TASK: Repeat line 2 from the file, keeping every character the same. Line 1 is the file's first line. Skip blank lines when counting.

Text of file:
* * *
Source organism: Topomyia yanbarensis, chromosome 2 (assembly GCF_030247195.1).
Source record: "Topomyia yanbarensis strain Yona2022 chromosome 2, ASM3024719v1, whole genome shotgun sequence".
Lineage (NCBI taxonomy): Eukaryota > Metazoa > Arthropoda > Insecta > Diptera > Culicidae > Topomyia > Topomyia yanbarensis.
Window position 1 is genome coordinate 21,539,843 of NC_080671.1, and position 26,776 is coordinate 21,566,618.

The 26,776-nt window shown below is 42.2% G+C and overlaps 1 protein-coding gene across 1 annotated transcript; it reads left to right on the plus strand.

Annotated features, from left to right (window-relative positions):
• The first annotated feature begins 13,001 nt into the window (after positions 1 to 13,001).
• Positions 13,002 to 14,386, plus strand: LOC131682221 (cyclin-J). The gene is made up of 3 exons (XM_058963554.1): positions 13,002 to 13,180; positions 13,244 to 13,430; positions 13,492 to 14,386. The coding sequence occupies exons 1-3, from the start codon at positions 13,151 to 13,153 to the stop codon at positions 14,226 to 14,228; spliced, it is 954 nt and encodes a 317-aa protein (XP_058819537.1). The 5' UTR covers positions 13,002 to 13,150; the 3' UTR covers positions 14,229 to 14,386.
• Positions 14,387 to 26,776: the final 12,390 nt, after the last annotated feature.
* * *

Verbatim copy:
Source record: "Topomyia yanbarensis strain Yona2022 chromosome 2, ASM3024719v1, whole genome shotgun sequence".